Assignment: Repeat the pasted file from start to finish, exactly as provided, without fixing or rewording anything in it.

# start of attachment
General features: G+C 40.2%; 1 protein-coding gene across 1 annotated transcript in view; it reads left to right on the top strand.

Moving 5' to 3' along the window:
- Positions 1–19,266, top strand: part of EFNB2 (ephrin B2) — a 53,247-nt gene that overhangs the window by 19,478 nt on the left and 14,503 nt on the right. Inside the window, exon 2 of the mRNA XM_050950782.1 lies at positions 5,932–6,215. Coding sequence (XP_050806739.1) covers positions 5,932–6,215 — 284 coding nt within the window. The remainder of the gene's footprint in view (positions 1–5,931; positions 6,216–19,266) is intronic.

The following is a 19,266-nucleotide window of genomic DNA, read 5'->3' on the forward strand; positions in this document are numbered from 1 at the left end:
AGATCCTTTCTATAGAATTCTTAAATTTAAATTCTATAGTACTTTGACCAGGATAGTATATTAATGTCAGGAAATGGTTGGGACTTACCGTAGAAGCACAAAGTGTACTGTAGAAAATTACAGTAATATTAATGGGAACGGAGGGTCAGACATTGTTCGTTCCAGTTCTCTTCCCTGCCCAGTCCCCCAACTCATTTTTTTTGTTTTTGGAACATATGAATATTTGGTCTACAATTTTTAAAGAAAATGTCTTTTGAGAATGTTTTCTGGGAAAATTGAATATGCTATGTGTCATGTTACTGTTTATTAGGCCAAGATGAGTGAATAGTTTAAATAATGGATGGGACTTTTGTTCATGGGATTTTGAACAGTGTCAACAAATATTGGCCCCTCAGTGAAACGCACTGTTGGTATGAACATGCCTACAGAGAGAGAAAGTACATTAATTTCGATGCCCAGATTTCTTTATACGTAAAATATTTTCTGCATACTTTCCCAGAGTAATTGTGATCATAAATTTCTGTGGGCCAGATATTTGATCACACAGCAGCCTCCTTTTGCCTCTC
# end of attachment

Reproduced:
General features: G+C 40.2%; 1 protein-coding gene across 1 annotated transcript in view; it reads left to right on the top strand.

Moving 5' to 3' along the window:
- Positions 1–19,266, top strand: part of EFNB2 (ephrin B2) — a 53,247-nt gene that overhangs the window by 19,478 nt on the left and 14,503 nt on the right. Inside the window, exon 2 of the mRNA XM_050950782.1 lies at positions 5,932–6,215. Coding sequence (XP_050806739.1) covers positions 5,932–6,215 — 284 coding nt within the window. The remainder of the gene's footprint in view (positions 1–5,931; positions 6,216–19,266) is intronic.

The following is a 19,266-nucleotide window of genomic DNA, read 5'->3' on the forward strand; positions in this document are numbered from 1 at the left end:
AGATCCTTTCTATAGAATTCTTAAATTTAAATTCTATAGTACTTTGACCAGGATAGTATATTAATGTCAGGAAATGGTTGGGACTTACCGTAGAAGCACAAAGTGTACTGTAGAAAATTACAGTAATATTAATGGGAACGGAGGGTCAGACATTGTTCGTTCCAGTTCTCTTCCCTGCCCAGTCCCCCAACTCATTTTTTTTGTTTTTGGAACATATGAATATTTGGTCTACAATTTTTAAAGAAAATGTCTTTTGAGAATGTTTTCTGGGAAAATTGAATATGCTATGTGTCATGTTACTGTTTATTAGGCCAAGATGAGTGAATAGTTTAAATAATGGATGGGACTTTTGTTCATGGGATTTTGAACAGTGTCAACAAATATTGGCCCCTCAGTGAAACGCACTGTTGGTATGAACATGCCTACAGAGAGAGAAAGTACATTAATTTCGATGCCCAGATTTCTTTATACGTAAAATATTTTCTGCATACTTTCCCAGAGTAATTGTGATCATAAATTTCTGTGGGCCAGATATTTGATCACACAGCAGCCTCCTTTTGCCTCTC